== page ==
1. We, Heads of State and Government, ministers, and delegates; leaders of multilateral organizations, civil society, youth and teacher representatives, foundations and the private sector, met on 10 November 2021, at the Global Education Meeting (2021 GEM). We welcome the strong commitment of all actors demonstrated here in Paris, France, a global capital of education.
2. We emphasize the urgency to tackle the educational crises and inequalities exacerbated by the COVID-19 pandemic, which are threatening the hard-gained progress toward the 2030 Agenda for Sustainable Development and pushing marginalized and vulnerable groups and learners further behind, especially those living in poverty, in remote and rural areas, women and girls, those impacted by crises and conflicts, and persons with disabilities.
3. While the pandemic has weighed on the world’s economies, we are concerned about the financial impact that the pandemic continues to have on education financing, particularly in low- and lower-middle-income countries, where less than 1% of COVID-19 stimulus packages was allocated to education.
4. We recognize that equity, quality and efficiency are not competing goals in education. They reinforce each other when investment in education policies is based on evidence and consider synergies and adequate trade-offs.
5. We reiterate the importance of multilateral cooperation and multi-stakeholder engagement in advocating education as a key response to recovery from the COVID-19, building resilient, inclusive, innovative and gender-transformative education systems and societies. We welcome and support the ongoing reform of the Global Education Cooperation Mechanism and the new SDG4-Education 2030 High-Level Steering Committee, officially inaugurated today.
6. We appreciate the report of the International Commission on the Futures of Education, which calls on governments, national stakeholders and citizens around the world to forge a new social contract for education, governed by the following two foundation principles: ensuring the right to quality education throughout life and strengthening education as a public and common good.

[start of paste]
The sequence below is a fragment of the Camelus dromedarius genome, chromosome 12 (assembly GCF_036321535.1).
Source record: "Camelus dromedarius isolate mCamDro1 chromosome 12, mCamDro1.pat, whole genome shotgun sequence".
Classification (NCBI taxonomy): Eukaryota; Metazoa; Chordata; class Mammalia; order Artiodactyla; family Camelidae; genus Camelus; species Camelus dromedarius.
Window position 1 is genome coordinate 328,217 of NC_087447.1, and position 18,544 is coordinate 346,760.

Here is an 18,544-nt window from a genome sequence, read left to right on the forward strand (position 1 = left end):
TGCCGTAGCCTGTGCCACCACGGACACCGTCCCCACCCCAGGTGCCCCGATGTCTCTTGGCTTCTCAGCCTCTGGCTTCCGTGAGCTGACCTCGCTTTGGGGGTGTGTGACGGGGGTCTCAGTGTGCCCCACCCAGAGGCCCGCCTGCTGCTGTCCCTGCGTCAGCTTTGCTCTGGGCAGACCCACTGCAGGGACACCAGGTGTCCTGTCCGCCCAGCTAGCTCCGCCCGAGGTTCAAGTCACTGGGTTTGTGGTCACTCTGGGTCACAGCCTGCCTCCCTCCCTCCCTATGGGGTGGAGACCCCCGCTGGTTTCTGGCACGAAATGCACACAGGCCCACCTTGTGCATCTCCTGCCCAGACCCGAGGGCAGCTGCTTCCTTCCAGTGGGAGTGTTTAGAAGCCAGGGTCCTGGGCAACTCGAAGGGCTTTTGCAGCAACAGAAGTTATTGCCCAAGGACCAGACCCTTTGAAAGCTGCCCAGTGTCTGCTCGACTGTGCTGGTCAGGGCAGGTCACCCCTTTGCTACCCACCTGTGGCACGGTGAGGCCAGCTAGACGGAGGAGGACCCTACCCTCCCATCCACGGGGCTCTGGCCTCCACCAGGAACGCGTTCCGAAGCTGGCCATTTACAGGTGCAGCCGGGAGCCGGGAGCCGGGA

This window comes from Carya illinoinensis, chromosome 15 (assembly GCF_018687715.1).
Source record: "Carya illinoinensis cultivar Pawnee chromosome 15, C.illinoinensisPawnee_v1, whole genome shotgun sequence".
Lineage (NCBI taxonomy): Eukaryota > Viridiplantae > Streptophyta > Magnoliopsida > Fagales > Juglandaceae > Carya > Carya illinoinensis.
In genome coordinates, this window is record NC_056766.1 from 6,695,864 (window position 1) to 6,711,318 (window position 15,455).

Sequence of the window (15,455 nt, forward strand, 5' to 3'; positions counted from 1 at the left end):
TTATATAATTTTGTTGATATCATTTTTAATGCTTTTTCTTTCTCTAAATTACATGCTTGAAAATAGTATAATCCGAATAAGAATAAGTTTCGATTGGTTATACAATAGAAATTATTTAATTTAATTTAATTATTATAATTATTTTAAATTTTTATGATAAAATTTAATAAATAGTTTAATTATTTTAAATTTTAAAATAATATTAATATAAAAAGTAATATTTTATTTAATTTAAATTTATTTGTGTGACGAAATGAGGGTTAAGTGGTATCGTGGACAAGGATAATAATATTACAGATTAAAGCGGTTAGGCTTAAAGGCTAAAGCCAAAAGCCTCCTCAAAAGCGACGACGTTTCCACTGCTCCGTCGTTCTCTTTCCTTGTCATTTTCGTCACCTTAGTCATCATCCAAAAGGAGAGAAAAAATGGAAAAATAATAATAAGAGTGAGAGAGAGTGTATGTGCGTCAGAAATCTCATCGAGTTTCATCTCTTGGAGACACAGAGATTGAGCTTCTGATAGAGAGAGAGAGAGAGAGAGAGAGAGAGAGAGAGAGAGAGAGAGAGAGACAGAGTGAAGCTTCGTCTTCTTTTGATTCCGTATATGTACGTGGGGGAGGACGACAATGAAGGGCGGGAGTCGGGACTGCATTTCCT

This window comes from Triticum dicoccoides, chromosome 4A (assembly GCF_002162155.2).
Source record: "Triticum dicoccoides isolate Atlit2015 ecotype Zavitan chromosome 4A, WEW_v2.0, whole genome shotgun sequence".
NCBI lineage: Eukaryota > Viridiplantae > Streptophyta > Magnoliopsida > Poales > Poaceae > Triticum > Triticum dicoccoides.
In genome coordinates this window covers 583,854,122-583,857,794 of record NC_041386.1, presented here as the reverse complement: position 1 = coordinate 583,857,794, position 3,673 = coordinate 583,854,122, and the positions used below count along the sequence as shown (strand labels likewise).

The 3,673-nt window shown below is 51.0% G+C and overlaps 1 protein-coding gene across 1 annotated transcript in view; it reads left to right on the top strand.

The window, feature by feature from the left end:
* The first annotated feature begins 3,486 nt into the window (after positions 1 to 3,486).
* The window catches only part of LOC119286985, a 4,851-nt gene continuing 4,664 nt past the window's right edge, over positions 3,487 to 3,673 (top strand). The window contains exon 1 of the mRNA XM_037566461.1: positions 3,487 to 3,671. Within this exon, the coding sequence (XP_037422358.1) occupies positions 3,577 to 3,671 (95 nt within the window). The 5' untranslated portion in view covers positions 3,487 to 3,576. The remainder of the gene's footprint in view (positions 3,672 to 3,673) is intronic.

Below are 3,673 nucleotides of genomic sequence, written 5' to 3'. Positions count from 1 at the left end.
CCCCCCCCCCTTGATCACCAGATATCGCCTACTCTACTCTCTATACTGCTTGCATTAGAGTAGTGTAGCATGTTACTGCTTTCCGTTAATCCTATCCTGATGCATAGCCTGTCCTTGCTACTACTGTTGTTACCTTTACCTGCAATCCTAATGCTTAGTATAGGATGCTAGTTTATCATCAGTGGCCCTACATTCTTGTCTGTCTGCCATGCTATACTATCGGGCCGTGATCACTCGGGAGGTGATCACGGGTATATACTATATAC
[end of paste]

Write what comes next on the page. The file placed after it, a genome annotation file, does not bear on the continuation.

Keeping our promises: invest in education
7. Education is an investment that requires sustainable funding. We recognize that domestic resources – particularly through tax revenues – are essential and remain a primary source of funding for education. We build on the preceding calls for action to prioritize, protect and increase domestic finance for education, including the Kenyatta Declaration of Heads of State and Government of developing country partners of the Global Partnership for Education.
8. We urge all governments to fulfil without delay the commitments they made in principle at the World Education Forum in Incheon in 2015 and the Global Education Meetings in 2018 and 2020:
? allocate at least 4-6% of GDP and/or at least 15-20% of total public expenditure to education;
? devote an adequate share of national stimulus packages to education, particularly towards targeted support for marginalized learners’ school (re-)enrolment, learning recovery and socio-emotional well-being, as well as skills development for employment;
? increase the volume, predictability, and effectiveness of international aid to education by (a) meeting the benchmark of 0.7% of donor gross national income (GNI) for official development assistance (ODA) to developing countries; (b) increasing the share of ODA to education as a percentage of total ODA; and (c) ensuring that international aid to education is aligned with national education plans and consistent with aid effectiveness principles.
9. We urge all governments to develop strategies to increase resources for education and use these resources effectively to ensure inclusive and equitable quality education and promote lifelong learning opportunities for all. To this end,
? Raise more revenues to increase education budgets, in particular via measures that strengthen the design and the equity of the tax system, as well as through innovative financing measures and public-private cooperation.
? Invest in key policy priorities for recovery and accelerated progress towards SDG 4, such as inclusive and equitable quality care and education from the earliest age, teachers’ training and professional development, youth employability skills and digital transformation of the education sector.
The way forward
10. We will maintain the dialogue and renewed cooperation on education financing and monitoring progress of education outcomes launched today and call on UNESCO, its Member States and all partners to collaborate in research, policy analysis, advocacy, knowledge sharing and capacity development through the SDG4-Education 2030 High Level Steering Committee and its tools, including the Global Education Observatory.
11. We mandate the High-Level Steering Committee to: i) decide in consultation with its constituencies on strategic and thematic priorities for the global education community up to 2025 at its annual meeting in 2022, ii) decide on priority actions to fill data gaps for effective monitoring of SDG 4 and iii) decide on recommended actions for increased and more efficient and equitable education financing to address the priorities and catalytic actions, and to follow on the 2021 GEM Paris Declaration commitments.
12. We call on leaders of all Governments and Partners to express support for this Paris Declaration and commit ourselves to invest in education for the future of humanity and the planet.